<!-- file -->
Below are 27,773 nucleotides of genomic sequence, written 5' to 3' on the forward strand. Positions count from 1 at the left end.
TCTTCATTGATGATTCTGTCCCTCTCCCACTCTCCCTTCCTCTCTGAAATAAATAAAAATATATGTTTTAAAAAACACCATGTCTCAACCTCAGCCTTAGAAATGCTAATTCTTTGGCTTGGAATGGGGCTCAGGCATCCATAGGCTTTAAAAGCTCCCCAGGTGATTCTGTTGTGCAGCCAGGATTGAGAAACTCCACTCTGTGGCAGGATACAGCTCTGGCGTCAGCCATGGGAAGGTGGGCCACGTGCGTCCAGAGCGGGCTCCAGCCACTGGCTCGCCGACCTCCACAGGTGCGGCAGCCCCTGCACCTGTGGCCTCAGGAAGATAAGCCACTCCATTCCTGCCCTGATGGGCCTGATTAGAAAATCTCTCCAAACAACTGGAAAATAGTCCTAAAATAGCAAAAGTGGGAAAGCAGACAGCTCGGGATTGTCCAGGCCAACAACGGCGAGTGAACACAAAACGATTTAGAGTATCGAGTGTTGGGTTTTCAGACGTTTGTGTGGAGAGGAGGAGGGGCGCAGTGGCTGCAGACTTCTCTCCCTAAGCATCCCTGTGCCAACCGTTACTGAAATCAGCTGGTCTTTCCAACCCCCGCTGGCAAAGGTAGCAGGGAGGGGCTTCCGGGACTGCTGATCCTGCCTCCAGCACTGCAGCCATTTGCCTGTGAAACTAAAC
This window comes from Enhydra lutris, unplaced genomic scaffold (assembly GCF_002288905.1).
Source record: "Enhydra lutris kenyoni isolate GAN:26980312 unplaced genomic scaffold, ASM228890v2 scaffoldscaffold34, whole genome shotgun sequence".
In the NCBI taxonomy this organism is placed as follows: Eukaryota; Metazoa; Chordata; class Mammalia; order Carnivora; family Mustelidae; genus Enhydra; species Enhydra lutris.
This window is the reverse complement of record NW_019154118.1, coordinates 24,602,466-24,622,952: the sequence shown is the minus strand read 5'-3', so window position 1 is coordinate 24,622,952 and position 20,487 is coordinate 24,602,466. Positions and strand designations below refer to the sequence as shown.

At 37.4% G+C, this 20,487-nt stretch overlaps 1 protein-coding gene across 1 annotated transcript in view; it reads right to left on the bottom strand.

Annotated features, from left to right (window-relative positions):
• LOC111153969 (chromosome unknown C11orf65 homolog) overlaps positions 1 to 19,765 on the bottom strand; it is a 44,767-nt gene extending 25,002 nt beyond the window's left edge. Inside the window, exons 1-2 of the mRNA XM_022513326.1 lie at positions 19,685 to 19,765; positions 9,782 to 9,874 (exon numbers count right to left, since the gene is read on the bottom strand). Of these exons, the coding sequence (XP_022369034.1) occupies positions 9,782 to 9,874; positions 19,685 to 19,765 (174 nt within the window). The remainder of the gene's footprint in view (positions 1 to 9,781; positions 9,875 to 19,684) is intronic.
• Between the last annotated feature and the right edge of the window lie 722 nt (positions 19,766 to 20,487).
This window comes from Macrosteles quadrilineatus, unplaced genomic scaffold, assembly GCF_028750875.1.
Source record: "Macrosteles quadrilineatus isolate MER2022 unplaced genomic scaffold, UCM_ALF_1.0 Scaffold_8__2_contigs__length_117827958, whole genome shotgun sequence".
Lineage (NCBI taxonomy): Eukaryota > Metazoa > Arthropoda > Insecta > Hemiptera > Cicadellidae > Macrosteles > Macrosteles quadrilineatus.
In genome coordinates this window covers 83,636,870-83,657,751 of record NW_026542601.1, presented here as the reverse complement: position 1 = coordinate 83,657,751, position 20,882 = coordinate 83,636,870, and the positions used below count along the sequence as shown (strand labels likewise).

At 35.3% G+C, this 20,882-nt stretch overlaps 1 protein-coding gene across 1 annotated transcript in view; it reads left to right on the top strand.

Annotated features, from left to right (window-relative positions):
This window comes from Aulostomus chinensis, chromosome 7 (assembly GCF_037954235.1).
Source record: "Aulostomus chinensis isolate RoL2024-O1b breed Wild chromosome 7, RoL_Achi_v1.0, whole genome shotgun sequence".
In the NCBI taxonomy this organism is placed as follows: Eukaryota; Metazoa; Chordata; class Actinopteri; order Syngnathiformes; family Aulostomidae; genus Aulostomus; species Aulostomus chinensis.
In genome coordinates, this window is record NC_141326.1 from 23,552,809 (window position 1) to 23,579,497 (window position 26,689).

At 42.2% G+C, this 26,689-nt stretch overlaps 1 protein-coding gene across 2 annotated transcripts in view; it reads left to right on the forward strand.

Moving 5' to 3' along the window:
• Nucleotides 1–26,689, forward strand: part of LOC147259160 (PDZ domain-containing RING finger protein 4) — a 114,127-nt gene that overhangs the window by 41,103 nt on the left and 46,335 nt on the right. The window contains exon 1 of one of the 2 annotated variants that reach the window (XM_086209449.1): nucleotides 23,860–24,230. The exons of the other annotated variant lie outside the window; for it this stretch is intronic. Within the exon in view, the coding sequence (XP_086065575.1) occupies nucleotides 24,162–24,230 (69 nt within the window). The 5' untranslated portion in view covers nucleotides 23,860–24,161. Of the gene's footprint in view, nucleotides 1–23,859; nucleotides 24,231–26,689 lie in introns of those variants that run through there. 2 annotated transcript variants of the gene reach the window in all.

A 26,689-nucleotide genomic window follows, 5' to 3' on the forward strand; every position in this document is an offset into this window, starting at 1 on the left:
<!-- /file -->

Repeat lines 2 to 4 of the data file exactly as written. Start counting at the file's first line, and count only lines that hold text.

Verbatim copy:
TCTTCATTGATGATTCTGTCCCTCTCCCACTCTCCCTTCCTCTCTGAAATAAATAAAAATATATGTTTTAAAAAACACCATGTCTCAACCTCAGCCTTAGAAATGCTAATTCTTTGGCTTGGAATGGGGCTCAGGCATCCATAGGCTTTAAAAGCTCCCCAGGTGATTCTGTTGTGCAGCCAGGATTGAGAAACTCCACTCTGTGGCAGGATACAGCTCTGGCGTCAGCCATGGGAAGGTGGGCCACGTGCGTCCAGAGCGGGCTCCAGCCACTGGCTCGCCGACCTCCACAGGTGCGGCAGCCCCTGCACCTGTGGCCTCAGGAAGATAAGCCACTCCATTCCTGCCCTGATGGGCCTGATTAGAAAATCTCTCCAAACAACTGGAAAATAGTCCTAAAATAGCAAAAGTGGGAAAGCAGACAGCTCGGGATTGTCCAGGCCAACAACGGCGAGTGAACACAAAACGATTTAGAGTATCGAGTGTTGGGTTTTCAGACGTTTGTGTGGAGAGGAGGAGGGGCGCAGTGGCTGCAGACTTCTCTCCCTAAGCATCCCTGTGCCAACCGTTACTGAAATCAGCTGGTCTTTCCAACCCCCGCTGGCAAAGGTAGCAGGGAGGGGCTTCCGGGACTGCTGATCCTGCCTCCAGCACTGCAGCCATTTGCCTGTGAAACTAAAC
This window comes from Enhydra lutris, unplaced genomic scaffold (assembly GCF_002288905.1).
Source record: "Enhydra lutris kenyoni isolate GAN:26980312 unplaced genomic scaffold, ASM228890v2 scaffoldscaffold34, whole genome shotgun sequence".